El Ateneo Grand Splendid: The most beautiful bookstore on earth

Kenny Mah
El Ateneo Grand Splendid in Buenos Aires was named the “world’s most beautiful bookstore” by 'National Geographic'. — Pictures by CK Lim

BUENOS AIRES, May 19 — What does one do after reading a book, particularly a really good one?

Sharing is caring as one of my favourite auteurs, the Argentinian director Marco Berger, would attest.

The maestro behind acclaimed films such as Ausente (2011) and Un Rubio (2019) often posts pictures of books he has read such as Un Campeon Desparejo by Adolfo Bioy Casares and Seda by Alessandro Baricco on his Instagram.

This should come as no surprise when you realise that Argentina is a highly literate country, thanks in part to its rich history of European immigrants.

They had brought with them a great love of books, deeply embedded in their old culture which then became part of their new one.

What’s more, according to a 2015 study by the World Cities Culture Forum, the country’s capital Buenos Aires has more bookstores per person than any other city in the world — almost 25 shops for every 100,000 inhabitants!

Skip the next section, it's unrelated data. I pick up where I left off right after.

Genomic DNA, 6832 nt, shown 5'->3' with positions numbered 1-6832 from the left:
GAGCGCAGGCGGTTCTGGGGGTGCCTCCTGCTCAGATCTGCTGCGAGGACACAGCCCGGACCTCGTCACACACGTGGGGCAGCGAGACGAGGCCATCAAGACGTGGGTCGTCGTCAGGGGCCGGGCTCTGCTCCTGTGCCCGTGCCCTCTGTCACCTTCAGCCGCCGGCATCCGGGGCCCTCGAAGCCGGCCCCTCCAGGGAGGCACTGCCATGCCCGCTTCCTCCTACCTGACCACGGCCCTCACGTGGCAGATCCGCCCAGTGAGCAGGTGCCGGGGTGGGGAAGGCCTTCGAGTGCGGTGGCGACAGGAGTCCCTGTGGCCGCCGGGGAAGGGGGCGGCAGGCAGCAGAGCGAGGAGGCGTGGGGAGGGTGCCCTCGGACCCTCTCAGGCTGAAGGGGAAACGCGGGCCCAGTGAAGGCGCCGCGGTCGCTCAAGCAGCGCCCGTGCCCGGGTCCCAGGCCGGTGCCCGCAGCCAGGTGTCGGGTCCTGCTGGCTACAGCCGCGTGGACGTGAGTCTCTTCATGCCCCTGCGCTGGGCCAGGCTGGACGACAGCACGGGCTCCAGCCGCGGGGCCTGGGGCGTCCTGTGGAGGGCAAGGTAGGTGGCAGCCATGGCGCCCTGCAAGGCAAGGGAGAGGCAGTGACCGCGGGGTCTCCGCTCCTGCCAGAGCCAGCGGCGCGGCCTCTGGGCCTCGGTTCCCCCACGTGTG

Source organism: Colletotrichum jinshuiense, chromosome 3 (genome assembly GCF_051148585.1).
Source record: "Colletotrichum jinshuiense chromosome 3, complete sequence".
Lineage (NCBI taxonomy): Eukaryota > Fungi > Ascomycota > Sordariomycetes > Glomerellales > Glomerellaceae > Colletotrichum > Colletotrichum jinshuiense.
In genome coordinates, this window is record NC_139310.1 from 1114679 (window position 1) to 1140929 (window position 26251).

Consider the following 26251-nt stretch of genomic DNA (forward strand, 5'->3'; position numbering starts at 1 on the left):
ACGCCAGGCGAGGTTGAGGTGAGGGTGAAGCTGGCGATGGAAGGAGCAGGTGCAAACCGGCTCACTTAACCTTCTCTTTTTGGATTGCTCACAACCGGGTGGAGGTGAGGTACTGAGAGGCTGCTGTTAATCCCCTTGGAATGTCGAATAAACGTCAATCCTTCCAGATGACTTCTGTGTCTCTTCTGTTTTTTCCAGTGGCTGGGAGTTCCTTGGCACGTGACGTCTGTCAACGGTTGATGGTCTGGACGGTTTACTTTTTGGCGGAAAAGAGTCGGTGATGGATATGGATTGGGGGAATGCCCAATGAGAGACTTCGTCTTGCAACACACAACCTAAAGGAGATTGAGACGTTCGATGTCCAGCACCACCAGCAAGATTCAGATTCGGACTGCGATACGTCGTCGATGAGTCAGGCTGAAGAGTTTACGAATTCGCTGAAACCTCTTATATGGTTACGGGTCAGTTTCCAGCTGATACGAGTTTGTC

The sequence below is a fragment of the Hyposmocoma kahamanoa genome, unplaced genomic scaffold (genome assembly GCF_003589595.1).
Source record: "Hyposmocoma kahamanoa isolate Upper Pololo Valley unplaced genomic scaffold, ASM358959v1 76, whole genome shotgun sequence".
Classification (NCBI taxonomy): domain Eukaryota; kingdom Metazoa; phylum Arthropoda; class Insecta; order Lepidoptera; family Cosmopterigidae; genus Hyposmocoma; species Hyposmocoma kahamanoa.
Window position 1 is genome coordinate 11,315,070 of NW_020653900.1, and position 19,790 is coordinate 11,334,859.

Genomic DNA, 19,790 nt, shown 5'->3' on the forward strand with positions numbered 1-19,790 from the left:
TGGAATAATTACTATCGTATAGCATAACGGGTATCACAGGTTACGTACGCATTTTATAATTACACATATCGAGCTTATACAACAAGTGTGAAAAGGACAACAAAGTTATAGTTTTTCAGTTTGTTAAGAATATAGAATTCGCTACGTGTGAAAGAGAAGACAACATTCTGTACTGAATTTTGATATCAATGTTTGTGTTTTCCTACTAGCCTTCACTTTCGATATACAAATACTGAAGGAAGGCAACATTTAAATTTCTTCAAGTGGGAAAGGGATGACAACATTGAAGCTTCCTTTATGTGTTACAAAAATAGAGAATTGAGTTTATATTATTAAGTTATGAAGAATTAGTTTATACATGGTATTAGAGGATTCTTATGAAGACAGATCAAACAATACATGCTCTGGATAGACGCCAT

Even with more than 700 bookstores spread across the city, however, one stands above the rest.

Named the “world’s most beautiful bookstore” by National Geographic, El Ateneo Grand Splendid has made Buenos Aires a must-visit for bibliophiles everywhere. But is it truly deserving of its fame?

We head to Santa Fe Avenue in the fashionable Barrio Norte neighbourhood, where the eclecticist building originally by architects Peró and Torres Armengol still stands today.


Outside, the former theatre looks like any other bookstore albeit with an elegant façade (left). A marble plaque commemorating the 10th anniversary of El Ateneo Grand Splendid’s transformation into a bookstore.

Designed for impresario Max Glücksmann, El Ateneo Grand Splendid first opened as a theatre called Teatro Gran Splendid in May 1919. It was only later converted into a bookstore by the Grupo Ilhsa in 2000.

Outside, the former theatre looks like any other bookstore. Streams of pedestrians stroll past, hurrying on their way without a second glance.

Aside from a discreet marble plaque commemorating the 10th anniversary of El Ateneo Grand Splendid’s transformation into a bookstore, nothing seems out of the ordinary.

But for those in the know, there is a sense of reverence to finally arriving at this temple to books. Take your time to gather yourself and take a deep breath before entering the century-old space.

Once inside, we are greeted by... well, books, of course. Shelves and shelves of them, in tidy rows stretching over 2,000 square metres.

Argentines are prodigious readers; tens of thousands of titles are published in the country annually. Walk further in, and the real dimensions of the store is revealed, like a scene from a dream.


Don’t forget to look above at the magnificent painted ceiling.